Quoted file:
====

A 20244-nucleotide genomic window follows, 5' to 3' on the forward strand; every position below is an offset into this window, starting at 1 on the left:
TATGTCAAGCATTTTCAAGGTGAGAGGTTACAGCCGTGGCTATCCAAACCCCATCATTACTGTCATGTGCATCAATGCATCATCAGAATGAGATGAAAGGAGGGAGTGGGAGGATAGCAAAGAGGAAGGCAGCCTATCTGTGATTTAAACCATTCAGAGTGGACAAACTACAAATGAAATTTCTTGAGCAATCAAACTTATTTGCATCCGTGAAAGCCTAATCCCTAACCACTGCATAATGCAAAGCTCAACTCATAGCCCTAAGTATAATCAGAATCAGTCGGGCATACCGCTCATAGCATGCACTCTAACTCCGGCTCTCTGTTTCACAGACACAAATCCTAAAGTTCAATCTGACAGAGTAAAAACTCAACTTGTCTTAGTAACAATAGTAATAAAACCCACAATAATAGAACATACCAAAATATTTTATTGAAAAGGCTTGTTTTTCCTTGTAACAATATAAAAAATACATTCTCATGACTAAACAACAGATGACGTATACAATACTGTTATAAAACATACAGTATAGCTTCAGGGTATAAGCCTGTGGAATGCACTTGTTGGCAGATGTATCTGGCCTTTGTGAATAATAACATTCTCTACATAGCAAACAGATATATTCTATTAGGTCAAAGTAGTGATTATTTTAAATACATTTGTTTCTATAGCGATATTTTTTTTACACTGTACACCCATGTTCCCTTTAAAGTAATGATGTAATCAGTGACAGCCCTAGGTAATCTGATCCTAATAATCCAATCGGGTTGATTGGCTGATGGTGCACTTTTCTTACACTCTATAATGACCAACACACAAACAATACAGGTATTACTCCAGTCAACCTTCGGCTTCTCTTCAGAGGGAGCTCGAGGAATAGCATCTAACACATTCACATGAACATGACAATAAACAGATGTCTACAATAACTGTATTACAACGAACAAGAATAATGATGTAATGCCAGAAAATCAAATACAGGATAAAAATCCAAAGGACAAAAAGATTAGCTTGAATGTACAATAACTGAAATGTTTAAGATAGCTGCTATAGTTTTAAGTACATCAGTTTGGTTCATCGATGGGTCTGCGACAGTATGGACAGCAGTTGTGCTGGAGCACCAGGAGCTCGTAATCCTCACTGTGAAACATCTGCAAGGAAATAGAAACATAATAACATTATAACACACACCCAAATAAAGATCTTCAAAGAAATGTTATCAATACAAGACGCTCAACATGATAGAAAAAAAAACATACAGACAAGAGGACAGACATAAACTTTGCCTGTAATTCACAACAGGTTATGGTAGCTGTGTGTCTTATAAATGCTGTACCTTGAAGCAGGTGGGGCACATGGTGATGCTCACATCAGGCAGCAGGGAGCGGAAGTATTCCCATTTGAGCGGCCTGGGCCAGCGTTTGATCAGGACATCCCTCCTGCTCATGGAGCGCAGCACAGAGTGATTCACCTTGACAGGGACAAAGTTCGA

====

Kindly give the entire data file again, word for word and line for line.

A 20244-nucleotide genomic window follows, 5' to 3' on the forward strand; every position below is an offset into this window, starting at 1 on the left:
TATGTCAAGCATTTTCAAGGTGAGAGGTTACAGCCGTGGCTATCCAAACCCCATCATTACTGTCATGTGCATCAATGCATCATCAGAATGAGATGAAAGGAGGGAGTGGGAGGATAGCAAAGAGGAAGGCAGCCTATCTGTGATTTAAACCATTCAGAGTGGACAAACTACAAATGAAATTTCTTGAGCAATCAAACTTATTTGCATCCGTGAAAGCCTAATCCCTAACCACTGCATAATGCAAAGCTCAACTCATAGCCCTAAGTATAATCAGAATCAGTCGGGCATACCGCTCATAGCATGCACTCTAACTCCGGCTCTCTGTTTCACAGACACAAATCCTAAAGTTCAATCTGACAGAGTAAAAACTCAACTTGTCTTAGTAACAATAGTAATAAAACCCACAATAATAGAACATACCAAAATATTTTATTGAAAAGGCTTGTTTTTCCTTGTAACAATATAAAAAATACATTCTCATGACTAAACAACAGATGACGTATACAATACTGTTATAAAACATACAGTATAGCTTCAGGGTATAAGCCTGTGGAATGCACTTGTTGGCAGATGTATCTGGCCTTTGTGAATAATAACATTCTCTACATAGCAAACAGATATATTCTATTAGGTCAAAGTAGTGATTATTTTAAATACATTTGTTTCTATAGCGATATTTTTTTTACACTGTACACCCATGTTCCCTTTAAAGTAATGATGTAATCAGTGACAGCCCTAGGTAATCTGATCCTAATAATCCAATCGGGTTGATTGGCTGATGGTGCACTTTTCTTACACTCTATAATGACCAACACACAAACAATACAGGTATTACTCCAGTCAACCTTCGGCTTCTCTTCAGAGGGAGCTCGAGGAATAGCATCTAACACATTCACATGAACATGACAATAAACAGATGTCTACAATAACTGTATTACAACGAACAAGAATAATGATGTAATGCCAGAAAATCAAATACAGGATAAAAATCCAAAGGACAAAAAGATTAGCTTGAATGTACAATAACTGAAATGTTTAAGATAGCTGCTATAGTTTTAAGTACATCAGTTTGGTTCATCGATGGGTCTGCGACAGTATGGACAGCAGTTGTGCTGGAGCACCAGGAGCTCGTAATCCTCACTGTGAAACATCTGCAAGGAAATAGAAACATAATAACATTATAACACACACCCAAATAAAGATCTTCAAAGAAATGTTATCAATACAAGACGCTCAACATGATAGAAAAAAAAACATACAGACAAGAGGACAGACATAAACTTTGCCTGTAATTCACAACAGGTTATGGTAGCTGTGTGTCTTATAAATGCTGTACCTTGAAGCAGGTGGGGCACATGGTGATGCTCACATCAGGCAGCAGGGAGCGGAAGTATTCCCATTTGAGCGGCCTGGGCCAGCGTTTGATCAGGACATCCCTCCTGCTCATGGAGCGCAGCACAGAGTGATTCACCTTGACAGGGACAAAGTTCGA